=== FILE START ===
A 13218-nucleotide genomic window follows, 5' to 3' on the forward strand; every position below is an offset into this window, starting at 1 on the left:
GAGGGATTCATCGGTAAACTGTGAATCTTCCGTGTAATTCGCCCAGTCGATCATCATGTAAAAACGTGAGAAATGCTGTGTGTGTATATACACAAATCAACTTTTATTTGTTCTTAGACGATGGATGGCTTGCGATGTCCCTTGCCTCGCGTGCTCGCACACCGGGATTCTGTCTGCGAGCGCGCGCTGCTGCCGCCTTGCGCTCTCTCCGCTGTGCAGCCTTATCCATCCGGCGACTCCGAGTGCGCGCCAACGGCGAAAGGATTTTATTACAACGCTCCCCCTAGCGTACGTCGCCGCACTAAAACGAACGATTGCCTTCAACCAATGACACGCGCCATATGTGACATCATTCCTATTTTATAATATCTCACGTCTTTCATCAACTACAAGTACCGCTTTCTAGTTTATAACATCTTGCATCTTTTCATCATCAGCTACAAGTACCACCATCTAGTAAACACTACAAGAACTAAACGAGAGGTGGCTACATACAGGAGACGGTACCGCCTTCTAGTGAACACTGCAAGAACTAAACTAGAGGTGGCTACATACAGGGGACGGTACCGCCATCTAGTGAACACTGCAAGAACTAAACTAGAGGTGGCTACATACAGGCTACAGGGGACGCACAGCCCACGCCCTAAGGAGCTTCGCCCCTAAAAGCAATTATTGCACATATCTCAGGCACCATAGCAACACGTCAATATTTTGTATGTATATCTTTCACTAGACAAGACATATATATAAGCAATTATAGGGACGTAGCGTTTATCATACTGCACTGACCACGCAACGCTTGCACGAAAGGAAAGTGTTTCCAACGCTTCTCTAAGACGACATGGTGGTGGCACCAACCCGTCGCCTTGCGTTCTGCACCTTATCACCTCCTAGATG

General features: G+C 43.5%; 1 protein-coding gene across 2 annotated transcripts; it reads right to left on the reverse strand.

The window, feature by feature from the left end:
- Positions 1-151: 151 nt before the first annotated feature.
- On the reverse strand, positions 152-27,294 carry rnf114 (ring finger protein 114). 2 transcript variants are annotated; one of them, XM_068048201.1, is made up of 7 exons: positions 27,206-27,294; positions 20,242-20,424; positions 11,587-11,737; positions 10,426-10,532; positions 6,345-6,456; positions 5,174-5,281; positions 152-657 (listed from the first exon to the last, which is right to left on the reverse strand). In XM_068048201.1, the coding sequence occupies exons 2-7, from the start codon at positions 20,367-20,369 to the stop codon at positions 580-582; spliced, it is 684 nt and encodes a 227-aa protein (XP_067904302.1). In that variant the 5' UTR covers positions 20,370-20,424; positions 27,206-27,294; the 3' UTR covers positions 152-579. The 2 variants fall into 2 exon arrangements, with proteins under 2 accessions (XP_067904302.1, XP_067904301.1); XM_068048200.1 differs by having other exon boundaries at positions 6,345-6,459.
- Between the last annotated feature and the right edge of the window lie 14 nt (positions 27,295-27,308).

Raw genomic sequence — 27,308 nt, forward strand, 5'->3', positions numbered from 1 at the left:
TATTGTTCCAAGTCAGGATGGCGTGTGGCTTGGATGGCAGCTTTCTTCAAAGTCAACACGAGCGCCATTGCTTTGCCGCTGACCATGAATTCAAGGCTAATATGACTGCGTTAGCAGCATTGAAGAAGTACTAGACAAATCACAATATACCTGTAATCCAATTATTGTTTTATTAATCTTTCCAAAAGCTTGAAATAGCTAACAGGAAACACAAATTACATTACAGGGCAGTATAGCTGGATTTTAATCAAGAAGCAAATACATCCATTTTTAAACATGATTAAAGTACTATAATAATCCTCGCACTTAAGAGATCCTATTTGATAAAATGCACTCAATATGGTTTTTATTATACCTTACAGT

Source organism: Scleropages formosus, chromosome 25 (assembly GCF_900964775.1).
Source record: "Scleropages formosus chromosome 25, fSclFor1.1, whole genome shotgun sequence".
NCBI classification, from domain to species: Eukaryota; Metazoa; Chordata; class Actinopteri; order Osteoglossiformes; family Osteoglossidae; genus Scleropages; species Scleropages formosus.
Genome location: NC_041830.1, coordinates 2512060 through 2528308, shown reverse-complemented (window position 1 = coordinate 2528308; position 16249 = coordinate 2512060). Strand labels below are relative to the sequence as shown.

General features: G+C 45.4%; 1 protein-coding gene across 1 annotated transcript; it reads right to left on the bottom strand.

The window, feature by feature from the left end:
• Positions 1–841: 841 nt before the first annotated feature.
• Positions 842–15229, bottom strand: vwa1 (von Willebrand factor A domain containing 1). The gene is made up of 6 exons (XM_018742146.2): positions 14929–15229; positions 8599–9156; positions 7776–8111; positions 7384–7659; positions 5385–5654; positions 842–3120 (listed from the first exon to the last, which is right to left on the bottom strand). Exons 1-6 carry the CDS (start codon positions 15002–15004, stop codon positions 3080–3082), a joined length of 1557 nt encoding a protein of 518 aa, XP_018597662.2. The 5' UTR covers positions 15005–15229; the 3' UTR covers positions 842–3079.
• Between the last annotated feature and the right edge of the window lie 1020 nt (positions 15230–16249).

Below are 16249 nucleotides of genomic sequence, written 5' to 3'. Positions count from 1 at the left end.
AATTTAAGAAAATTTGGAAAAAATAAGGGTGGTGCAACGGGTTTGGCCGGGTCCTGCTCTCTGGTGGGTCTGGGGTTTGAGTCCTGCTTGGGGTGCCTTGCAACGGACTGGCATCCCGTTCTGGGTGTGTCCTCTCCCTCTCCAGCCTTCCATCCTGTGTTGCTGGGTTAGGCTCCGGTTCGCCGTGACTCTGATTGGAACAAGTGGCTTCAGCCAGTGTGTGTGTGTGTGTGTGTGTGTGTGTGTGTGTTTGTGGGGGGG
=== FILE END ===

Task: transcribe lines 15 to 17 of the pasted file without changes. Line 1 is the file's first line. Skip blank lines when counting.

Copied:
The window, feature by feature from the left end:
• Positions 1–841: 841 nt before the first annotated feature.
• Positions 842–15229, bottom strand: vwa1 (von Willebrand factor A domain containing 1). The gene is made up of 6 exons (XM_018742146.2): positions 14929–15229; positions 8599–9156; positions 7776–8111; positions 7384–7659; positions 5385–5654; positions 842–3120 (listed from the first exon to the last, which is right to left on the bottom strand). Exons 1-6 carry the CDS (start codon positions 15002–15004, stop codon positions 3080–3082), a joined length of 1557 nt encoding a protein of 518 aa, XP_018597662.2. The 5' UTR covers positions 15005–15229; the 3' UTR covers positions 842–3079.